The disastrous collapse in crude prices bled Exxon’s production division while Covid-19 lockdowns strangled demand for everything from jet fuel to plastic wrap, hobbling the company’s sprawling refining and chemical units.
Exxon’s woes are emblematic of the broader threats menacing the petroleum industry in what is turning out to be the deepest crisis of its 161-year history. International titans that raked in record-breaking profits during the first decade of the century have now been reduced to widespread job cuts, belt tightening and heavy borrowing to cover dividends and other outlays.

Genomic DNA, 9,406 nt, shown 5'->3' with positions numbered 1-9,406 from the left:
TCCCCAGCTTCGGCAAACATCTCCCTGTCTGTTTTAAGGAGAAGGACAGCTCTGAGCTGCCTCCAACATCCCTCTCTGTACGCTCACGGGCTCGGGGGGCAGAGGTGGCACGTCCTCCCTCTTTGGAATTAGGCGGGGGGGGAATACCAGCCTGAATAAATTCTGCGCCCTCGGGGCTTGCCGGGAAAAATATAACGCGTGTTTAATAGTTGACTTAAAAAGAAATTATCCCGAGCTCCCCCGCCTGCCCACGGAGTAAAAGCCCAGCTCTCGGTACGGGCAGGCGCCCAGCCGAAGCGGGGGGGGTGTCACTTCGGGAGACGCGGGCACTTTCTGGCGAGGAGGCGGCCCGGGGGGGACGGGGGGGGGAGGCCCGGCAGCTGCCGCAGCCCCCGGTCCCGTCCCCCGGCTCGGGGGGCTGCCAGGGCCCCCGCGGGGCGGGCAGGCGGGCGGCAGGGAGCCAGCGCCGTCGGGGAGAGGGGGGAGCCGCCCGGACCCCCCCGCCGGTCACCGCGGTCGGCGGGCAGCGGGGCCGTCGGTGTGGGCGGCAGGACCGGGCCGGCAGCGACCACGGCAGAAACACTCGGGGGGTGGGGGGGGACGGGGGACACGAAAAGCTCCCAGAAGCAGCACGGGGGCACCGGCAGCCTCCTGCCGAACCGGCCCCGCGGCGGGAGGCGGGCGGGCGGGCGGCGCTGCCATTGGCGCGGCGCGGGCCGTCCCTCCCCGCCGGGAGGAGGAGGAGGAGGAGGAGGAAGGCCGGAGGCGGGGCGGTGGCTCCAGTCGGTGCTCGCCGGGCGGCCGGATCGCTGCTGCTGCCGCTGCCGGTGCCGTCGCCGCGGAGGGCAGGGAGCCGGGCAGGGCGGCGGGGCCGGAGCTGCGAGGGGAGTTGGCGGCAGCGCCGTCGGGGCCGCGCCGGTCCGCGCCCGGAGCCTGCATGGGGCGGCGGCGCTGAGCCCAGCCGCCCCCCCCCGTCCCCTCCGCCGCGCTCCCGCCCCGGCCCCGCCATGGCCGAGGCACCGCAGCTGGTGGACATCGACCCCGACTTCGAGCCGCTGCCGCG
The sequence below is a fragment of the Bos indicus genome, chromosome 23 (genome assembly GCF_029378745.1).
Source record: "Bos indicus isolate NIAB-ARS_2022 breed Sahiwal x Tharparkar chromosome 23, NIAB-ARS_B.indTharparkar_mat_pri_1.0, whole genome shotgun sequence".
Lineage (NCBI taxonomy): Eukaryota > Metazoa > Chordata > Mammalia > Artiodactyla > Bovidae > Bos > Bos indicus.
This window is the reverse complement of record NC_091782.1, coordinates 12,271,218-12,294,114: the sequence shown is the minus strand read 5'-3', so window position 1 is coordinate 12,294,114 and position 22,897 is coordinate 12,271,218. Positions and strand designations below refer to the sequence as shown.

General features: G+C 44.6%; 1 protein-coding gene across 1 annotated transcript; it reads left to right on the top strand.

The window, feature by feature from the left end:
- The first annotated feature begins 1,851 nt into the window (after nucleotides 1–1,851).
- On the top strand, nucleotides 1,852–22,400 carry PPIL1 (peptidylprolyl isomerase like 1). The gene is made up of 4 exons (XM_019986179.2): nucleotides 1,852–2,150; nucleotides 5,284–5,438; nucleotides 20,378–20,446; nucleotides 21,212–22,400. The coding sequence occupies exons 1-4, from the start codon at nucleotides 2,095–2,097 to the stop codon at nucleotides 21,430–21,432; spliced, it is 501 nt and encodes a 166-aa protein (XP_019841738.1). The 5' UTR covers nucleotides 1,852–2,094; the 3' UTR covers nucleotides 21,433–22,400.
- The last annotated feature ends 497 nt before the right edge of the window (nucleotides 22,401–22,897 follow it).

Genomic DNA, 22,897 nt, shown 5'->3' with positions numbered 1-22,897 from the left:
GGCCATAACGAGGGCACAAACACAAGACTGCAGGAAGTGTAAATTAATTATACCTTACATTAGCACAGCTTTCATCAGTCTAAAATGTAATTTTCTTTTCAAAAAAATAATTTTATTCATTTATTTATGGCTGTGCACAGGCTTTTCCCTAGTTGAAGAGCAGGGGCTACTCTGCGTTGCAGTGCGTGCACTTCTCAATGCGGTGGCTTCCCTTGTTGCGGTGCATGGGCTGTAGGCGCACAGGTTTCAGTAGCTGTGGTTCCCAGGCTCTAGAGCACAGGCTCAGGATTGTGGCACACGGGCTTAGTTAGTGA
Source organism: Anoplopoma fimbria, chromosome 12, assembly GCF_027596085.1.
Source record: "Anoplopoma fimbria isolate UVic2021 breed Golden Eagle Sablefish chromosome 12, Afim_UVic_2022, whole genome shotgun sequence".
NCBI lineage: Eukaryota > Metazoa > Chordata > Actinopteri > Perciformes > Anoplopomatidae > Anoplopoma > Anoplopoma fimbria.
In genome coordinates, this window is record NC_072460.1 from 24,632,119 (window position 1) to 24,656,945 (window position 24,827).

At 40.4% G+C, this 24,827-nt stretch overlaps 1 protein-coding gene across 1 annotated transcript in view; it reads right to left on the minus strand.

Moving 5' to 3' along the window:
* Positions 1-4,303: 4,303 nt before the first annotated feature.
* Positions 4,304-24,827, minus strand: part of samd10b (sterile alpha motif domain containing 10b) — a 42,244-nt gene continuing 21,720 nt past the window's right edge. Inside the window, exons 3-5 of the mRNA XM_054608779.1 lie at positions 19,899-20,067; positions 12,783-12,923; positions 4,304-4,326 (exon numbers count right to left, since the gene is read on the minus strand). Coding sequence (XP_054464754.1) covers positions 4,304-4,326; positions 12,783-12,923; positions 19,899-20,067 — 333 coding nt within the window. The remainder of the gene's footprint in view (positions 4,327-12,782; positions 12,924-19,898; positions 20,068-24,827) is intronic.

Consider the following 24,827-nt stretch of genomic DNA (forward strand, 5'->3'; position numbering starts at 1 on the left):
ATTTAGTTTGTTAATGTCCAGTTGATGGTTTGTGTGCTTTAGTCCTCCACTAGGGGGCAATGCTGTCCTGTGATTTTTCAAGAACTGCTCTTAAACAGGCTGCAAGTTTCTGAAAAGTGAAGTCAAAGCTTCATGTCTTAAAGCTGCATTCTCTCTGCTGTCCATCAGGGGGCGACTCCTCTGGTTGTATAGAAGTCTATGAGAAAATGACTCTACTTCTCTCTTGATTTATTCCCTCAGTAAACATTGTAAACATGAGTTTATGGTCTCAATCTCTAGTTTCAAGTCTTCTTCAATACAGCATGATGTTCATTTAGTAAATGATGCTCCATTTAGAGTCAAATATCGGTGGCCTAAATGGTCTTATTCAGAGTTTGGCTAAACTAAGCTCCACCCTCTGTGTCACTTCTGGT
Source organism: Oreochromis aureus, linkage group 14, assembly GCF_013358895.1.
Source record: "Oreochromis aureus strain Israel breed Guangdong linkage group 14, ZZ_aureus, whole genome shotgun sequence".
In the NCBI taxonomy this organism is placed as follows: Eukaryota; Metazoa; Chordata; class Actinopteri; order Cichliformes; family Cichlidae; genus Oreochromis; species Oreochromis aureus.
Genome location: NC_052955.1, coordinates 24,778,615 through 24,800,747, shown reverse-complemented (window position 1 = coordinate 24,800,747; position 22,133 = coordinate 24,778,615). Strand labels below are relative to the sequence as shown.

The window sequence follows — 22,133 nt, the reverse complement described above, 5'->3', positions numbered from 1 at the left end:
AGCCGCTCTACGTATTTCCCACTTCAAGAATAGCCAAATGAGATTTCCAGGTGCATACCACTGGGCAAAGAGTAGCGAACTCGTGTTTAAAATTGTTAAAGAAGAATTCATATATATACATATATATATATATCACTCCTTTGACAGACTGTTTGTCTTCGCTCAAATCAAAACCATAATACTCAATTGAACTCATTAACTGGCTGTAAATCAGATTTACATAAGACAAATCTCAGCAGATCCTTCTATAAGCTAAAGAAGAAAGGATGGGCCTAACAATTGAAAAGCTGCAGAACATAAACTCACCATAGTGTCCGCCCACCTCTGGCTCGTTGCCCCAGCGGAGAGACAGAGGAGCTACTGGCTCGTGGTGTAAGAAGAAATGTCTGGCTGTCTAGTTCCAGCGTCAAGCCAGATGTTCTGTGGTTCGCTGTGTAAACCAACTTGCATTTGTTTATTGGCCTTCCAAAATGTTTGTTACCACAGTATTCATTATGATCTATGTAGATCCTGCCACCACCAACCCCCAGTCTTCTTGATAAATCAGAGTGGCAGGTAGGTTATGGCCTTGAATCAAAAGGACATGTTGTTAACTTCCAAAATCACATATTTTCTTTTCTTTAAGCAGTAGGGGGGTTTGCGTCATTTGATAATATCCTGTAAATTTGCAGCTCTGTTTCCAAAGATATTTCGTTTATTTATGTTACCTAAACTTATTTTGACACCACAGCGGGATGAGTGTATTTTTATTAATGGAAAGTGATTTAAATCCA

Exxon’s 26-cents per-share loss was better than the 64-cent average loss from analysts in a Bloomberg survey. Earlier on Friday, Chevron Corp. posted its worst quarterly loss in at least three decades and warned that the pandemic may continue to drag on earnings.
The worst-ever crude crash came at a vulnerable time for Exxon because it had just embarked on an aggressive, multibillion-dollar rebuilding program. Two straight quarterly losses, combined with almost $15 billion in annual dividend commitments, will translate into what Goldman Sachs Group Inc. analysts warned will be an unprecedented debt load.
After slashing $10 billion in capital spending and freezing dividends, Chief Executive Officer Darren Woods may be running out of levers to pull. The company is cutting between 5% to 10% of its U.S. employees that are subject to performance evaluations, people familiar with the matter told Bloomberg News in June.
Source: World Oil